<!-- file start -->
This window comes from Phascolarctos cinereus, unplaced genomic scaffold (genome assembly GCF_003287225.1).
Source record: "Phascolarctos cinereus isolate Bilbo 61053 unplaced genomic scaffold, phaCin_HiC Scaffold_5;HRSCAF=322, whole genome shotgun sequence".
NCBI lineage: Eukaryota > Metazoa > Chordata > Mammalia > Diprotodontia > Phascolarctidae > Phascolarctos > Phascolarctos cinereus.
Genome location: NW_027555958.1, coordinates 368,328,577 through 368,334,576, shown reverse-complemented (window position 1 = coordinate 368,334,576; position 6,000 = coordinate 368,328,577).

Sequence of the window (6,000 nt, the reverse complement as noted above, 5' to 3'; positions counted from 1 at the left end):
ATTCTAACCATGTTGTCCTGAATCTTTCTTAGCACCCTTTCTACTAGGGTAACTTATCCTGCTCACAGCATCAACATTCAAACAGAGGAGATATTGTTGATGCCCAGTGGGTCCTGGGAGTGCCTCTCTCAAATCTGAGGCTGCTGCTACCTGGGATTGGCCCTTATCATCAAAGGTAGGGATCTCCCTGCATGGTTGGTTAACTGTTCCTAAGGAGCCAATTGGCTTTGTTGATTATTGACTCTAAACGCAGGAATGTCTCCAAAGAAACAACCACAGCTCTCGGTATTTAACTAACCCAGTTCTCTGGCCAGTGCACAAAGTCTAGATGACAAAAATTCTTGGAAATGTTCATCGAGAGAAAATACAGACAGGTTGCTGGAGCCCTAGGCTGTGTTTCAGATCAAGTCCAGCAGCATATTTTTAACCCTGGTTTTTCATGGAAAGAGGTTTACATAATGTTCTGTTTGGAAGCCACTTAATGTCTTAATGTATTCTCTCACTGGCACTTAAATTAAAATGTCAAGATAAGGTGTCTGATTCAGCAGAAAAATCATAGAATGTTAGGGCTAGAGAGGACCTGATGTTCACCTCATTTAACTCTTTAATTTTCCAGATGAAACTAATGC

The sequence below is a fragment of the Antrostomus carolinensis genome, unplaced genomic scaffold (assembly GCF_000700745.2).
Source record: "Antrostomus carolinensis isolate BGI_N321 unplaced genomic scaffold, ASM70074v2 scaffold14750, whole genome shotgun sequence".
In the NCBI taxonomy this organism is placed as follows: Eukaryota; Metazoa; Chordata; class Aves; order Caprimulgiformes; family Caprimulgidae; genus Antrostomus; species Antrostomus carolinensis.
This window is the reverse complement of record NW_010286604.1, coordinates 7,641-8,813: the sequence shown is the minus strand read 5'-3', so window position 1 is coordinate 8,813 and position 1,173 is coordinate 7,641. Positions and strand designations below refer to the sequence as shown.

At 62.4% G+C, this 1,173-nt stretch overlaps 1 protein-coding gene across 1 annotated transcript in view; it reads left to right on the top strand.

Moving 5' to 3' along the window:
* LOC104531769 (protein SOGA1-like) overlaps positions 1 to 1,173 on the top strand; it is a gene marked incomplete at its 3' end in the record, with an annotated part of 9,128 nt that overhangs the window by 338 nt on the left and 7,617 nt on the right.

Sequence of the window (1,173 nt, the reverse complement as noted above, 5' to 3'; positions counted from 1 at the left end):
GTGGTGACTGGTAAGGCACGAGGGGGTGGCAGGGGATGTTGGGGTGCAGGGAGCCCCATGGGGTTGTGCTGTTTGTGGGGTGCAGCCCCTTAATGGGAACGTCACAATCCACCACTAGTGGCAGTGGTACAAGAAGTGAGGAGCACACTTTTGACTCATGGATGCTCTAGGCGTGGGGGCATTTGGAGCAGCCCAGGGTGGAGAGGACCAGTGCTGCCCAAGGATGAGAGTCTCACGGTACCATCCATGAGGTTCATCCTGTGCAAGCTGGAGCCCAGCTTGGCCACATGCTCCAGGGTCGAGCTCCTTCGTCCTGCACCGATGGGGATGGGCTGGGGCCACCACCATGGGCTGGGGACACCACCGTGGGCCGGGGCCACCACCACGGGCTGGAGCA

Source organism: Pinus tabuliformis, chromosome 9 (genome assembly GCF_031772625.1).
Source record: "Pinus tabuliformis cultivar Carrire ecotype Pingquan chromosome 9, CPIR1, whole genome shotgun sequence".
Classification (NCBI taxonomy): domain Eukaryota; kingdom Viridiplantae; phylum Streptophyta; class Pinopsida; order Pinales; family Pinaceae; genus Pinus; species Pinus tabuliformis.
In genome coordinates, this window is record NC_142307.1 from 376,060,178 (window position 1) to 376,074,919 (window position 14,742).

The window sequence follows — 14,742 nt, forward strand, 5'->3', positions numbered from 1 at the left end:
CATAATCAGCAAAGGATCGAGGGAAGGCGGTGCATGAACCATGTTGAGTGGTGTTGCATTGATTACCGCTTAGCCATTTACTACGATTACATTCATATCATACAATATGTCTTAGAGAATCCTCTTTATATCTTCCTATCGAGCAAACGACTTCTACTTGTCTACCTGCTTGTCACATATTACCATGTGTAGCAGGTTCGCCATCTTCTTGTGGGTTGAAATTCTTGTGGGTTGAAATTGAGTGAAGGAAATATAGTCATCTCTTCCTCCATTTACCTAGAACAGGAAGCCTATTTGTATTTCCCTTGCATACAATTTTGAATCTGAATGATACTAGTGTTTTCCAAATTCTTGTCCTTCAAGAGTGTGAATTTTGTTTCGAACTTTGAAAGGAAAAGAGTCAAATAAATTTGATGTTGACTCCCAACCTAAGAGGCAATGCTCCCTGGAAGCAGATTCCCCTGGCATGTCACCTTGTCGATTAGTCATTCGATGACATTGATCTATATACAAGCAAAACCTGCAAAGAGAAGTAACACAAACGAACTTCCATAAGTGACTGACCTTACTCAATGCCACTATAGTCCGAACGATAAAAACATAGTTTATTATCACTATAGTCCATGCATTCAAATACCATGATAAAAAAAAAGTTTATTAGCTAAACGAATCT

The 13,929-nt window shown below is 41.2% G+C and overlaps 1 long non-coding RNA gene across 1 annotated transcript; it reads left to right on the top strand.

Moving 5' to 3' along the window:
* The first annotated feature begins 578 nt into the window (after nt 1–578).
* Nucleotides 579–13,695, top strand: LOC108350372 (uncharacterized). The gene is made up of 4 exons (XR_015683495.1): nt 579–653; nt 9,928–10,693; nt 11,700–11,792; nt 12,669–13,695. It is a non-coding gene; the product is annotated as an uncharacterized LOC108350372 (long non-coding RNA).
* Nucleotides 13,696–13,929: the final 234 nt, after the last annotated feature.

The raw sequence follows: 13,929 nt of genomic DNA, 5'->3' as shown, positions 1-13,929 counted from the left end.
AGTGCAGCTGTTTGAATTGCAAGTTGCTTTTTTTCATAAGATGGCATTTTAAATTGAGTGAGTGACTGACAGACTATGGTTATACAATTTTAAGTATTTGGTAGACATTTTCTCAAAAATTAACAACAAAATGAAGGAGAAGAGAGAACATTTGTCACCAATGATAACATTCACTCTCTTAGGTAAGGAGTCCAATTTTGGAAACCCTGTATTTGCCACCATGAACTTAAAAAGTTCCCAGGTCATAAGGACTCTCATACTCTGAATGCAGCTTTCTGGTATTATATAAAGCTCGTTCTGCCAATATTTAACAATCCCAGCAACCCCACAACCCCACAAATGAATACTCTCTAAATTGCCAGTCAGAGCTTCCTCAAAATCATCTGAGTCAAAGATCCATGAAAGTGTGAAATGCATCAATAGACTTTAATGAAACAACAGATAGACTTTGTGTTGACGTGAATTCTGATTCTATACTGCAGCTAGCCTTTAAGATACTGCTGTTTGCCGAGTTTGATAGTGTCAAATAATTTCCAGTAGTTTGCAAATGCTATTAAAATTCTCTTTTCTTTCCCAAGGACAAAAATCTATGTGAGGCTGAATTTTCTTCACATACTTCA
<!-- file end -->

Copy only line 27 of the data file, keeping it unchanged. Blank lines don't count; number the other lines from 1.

The raw sequence follows: 13,929 nt of genomic DNA, 5'->3' as shown, positions 1-13,929 counted from the left end.